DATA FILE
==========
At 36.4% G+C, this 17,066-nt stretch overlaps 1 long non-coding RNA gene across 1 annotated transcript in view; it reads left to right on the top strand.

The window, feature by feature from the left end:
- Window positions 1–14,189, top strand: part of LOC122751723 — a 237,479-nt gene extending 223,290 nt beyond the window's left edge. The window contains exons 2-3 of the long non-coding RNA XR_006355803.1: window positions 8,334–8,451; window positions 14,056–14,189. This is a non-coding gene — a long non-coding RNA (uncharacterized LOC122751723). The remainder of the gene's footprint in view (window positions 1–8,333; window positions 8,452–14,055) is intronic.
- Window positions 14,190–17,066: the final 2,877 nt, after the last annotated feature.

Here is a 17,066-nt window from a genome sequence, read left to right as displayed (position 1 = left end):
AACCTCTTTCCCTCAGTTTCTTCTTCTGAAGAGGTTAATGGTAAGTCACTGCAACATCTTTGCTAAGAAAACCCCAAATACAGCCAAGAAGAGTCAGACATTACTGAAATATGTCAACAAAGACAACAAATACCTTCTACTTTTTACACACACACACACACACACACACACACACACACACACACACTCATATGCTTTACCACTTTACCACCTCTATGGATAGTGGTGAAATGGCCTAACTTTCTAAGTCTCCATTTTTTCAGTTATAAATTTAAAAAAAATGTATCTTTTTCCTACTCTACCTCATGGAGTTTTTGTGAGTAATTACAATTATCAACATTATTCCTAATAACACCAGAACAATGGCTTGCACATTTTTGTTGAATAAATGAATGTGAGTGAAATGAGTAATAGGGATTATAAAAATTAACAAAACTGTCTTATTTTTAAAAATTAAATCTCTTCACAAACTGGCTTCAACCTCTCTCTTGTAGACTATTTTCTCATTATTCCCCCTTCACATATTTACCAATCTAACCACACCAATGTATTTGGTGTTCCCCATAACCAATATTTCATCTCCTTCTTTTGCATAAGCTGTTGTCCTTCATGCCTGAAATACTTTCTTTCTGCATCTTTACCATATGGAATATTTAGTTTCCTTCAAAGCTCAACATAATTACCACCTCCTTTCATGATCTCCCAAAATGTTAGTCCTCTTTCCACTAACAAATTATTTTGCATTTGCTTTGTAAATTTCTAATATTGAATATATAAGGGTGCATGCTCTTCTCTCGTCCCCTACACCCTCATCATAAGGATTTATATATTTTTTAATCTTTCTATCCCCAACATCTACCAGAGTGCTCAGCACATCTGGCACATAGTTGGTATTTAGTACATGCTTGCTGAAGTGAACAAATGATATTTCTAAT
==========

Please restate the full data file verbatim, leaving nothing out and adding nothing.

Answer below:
At 36.4% G+C, this 17,066-nt stretch overlaps 1 long non-coding RNA gene across 1 annotated transcript in view; it reads left to right on the top strand.

The window, feature by feature from the left end:
- Window positions 1–14,189, top strand: part of LOC122751723 — a 237,479-nt gene extending 223,290 nt beyond the window's left edge. The window contains exons 2-3 of the long non-coding RNA XR_006355803.1: window positions 8,334–8,451; window positions 14,056–14,189. This is a non-coding gene — a long non-coding RNA (uncharacterized LOC122751723). The remainder of the gene's footprint in view (window positions 1–8,333; window positions 8,452–14,055) is intronic.
- Window positions 14,190–17,066: the final 2,877 nt, after the last annotated feature.

Here is a 17,066-nt window from a genome sequence, read left to right as displayed (position 1 = left end):
AACCTCTTTCCCTCAGTTTCTTCTTCTGAAGAGGTTAATGGTAAGTCACTGCAACATCTTTGCTAAGAAAACCCCAAATACAGCCAAGAAGAGTCAGACATTACTGAAATATGTCAACAAAGACAACAAATACCTTCTACTTTTTACACACACACACACACACACACACACACACACACACACACACTCATATGCTTTACCACTTTACCACCTCTATGGATAGTGGTGAAATGGCCTAACTTTCTAAGTCTCCATTTTTTCAGTTATAAATTTAAAAAAAATGTATCTTTTTCCTACTCTACCTCATGGAGTTTTTGTGAGTAATTACAATTATCAACATTATTCCTAATAACACCAGAACAATGGCTTGCACATTTTTGTTGAATAAATGAATGTGAGTGAAATGAGTAATAGGGATTATAAAAATTAACAAAACTGTCTTATTTTTAAAAATTAAATCTCTTCACAAACTGGCTTCAACCTCTCTCTTGTAGACTATTTTCTCATTATTCCCCCTTCACATATTTACCAATCTAACCACACCAATGTATTTGGTGTTCCCCATAACCAATATTTCATCTCCTTCTTTTGCATAAGCTGTTGTCCTTCATGCCTGAAATACTTTCTTTCTGCATCTTTACCATATGGAATATTTAGTTTCCTTCAAAGCTCAACATAATTACCACCTCCTTTCATGATCTCCCAAAATGTTAGTCCTCTTTCCACTAACAAATTATTTTGCATTTGCTTTGTAAATTTCTAATATTGAATATATAAGGGTGCATGCTCTTCTCTCGTCCCCTACACCCTCATCATAAGGATTTATATATTTTTTAATCTTTCTATCCCCAACATCTACCAGAGTGCTCAGCACATCTGGCACATAGTTGGTATTTAGTACATGCTTGCTGAAGTGAACAAATGATATTTCTAAT